I don't think these last few videos would be as successful without her helping hand...err...arm...whatever. Thank you, Elysia. I'm forever grateful.

WHAT YOU CAN DO:

As we near the launch of the Moganko CF Project this is where I ask you for your help. Start sharing these videos. Start writing about them on your blogs and on your social networking sites. I can do all of this creative work and gather up all of these amazing volunteers, but it won't mean a damn thing if people—especially little ones in the CF Community—don't see them. Share the videos as often as you can. When the site launches, share that too. Grass roots campaigns only work if they are set in motion by their supporters...I.E. - YOU!

You can even start sharing the project website: mogankoforcf.org as a way to pump up the troops. The full content and message of the project and the website will be posted as soon as it's all done!

Peaceful and Rhymin' Things!

Josh AKA MC W2J

P.S. - If you liked this, wait until you hear the a cappella songs. :-)

Friday, November 11, 2011

Josh, Where Have You Been?

I've been here, I've been there, I've been everywhere...

I won't apologize for taking a break from blogging, but this post should explain why I did for so long, what I've been up to, and why you'll have to wait until December for consistent blogs again.

• I can't believe I'm about to say this, but thank goodness for that long stint of IV antibiotics over the summer, otherwise I don't know if I would have came out from the sadness and chaotic nature of my father's death in very good shape...physically, at least. Mentally I still struggle, but that is a very healthy part of grieving and I'm taking the steps (forward and backward) toward emotional peace. It's a long journey and one that I may never fully finish.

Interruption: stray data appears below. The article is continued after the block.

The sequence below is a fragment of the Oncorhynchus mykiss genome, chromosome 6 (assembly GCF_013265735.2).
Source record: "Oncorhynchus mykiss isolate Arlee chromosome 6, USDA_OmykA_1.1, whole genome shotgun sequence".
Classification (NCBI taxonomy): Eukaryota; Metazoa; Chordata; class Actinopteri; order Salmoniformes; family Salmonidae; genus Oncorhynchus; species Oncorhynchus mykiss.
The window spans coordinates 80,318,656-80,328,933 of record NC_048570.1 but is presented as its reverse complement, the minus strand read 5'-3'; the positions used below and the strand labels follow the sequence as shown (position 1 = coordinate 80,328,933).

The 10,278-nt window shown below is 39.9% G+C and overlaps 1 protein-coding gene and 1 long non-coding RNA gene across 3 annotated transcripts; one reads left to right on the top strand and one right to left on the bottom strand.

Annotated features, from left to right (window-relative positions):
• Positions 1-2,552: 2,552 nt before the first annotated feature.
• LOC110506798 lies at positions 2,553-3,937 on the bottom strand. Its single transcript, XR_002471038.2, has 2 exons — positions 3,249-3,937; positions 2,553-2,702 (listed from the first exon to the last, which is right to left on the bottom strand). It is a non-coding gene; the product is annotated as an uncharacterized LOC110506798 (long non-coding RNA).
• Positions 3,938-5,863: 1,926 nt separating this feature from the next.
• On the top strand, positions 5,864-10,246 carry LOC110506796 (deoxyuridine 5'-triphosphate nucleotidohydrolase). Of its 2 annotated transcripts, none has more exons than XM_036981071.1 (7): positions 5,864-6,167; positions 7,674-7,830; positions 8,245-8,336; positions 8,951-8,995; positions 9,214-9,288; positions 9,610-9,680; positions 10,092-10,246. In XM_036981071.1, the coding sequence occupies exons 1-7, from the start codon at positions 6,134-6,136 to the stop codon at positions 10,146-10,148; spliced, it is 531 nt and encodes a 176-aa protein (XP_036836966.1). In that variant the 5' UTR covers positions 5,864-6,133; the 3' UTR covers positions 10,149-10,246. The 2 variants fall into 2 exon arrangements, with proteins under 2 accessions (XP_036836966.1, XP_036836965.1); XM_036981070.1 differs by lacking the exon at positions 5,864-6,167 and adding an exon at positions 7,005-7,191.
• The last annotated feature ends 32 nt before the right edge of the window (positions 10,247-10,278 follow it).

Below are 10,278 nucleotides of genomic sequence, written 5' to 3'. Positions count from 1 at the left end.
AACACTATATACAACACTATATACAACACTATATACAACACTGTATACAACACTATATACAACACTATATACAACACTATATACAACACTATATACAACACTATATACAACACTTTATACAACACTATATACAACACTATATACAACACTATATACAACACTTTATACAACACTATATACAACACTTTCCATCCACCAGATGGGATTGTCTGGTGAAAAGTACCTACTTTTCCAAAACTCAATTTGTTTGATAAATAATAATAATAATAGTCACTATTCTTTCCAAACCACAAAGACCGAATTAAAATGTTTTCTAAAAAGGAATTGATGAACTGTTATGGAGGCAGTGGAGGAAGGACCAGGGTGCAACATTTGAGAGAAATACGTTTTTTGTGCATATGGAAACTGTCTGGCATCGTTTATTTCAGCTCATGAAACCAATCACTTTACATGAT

• I recorded a podcast with Jerry Cahill this past summer that should air sometime this month. Jerry is a well known and highly respected member of the CF Community and it was great to meet him in person. The two things I took away from my time with Jerry were:

1. He's a regular guy. He takes his responsibility as a role model in the CF Community seriously, but he doesn't let it change who he is. Humility and respectfulness go a long way with me and Jerry has ample amounts of both qualities. My favorite thing he said to me was "Josh, you're a goofball...and I mean that in the most complimentary way possible." That's certainly one way to describe me and if that's how people will remember me when I'm gone, I'm okay with it. :-)

2. Our conversation was interesting because this topic hadn't been addressed before in any of his previous podcasts. You'll learn things about me that you may not know and hear my honest thoughts on a very difficult topic. It's been so long that I don't really remember everything I said, but I know that I shared my thoughts the way I always do...with honesty, love, and the utmost respect for everyone's personal journey with CF. I'll post the podcast on here when it airs.

• I've been going in for weekly infusions of liquid vitamins to see if they will raise my very low vitamin levels. It's too early to tell if things are working, but I'm confident that they will help my already ultra sensitive immune system battle cold and flu season. As with everything else in the CF world, it's a matter of trial and error until you find the right fit. Cross your fingers for me.





• A few weeks ago, I had the honor of being the keynote speaker at the "Breathe and Believe Benefit Dinner" for the Christopher Ricardo CF Foundation in Miami, FL. I introduced CFvoice.com's "Breathe Song Event" and shared my thoughts on the optimistic reality of my life and the future of the CF Community. The DeVito and Ricardo Families gave me warm and gracious welcome. I felt like a part of their family and that I've made really great lifelong friends.

The benefit dinner was a great success and (if I do say so myself) I rocked my speech like nobody's business. I even got on stage afterward and sang "Keep Your Hands To Yourself" with The Urge—a popular "new classic rock band" in the Miami area. I hope to find a video of both the speech and the song eventually (since I forgot my camera at home...doh!). Until then, here's the original version of the song by the Georgia Satellites: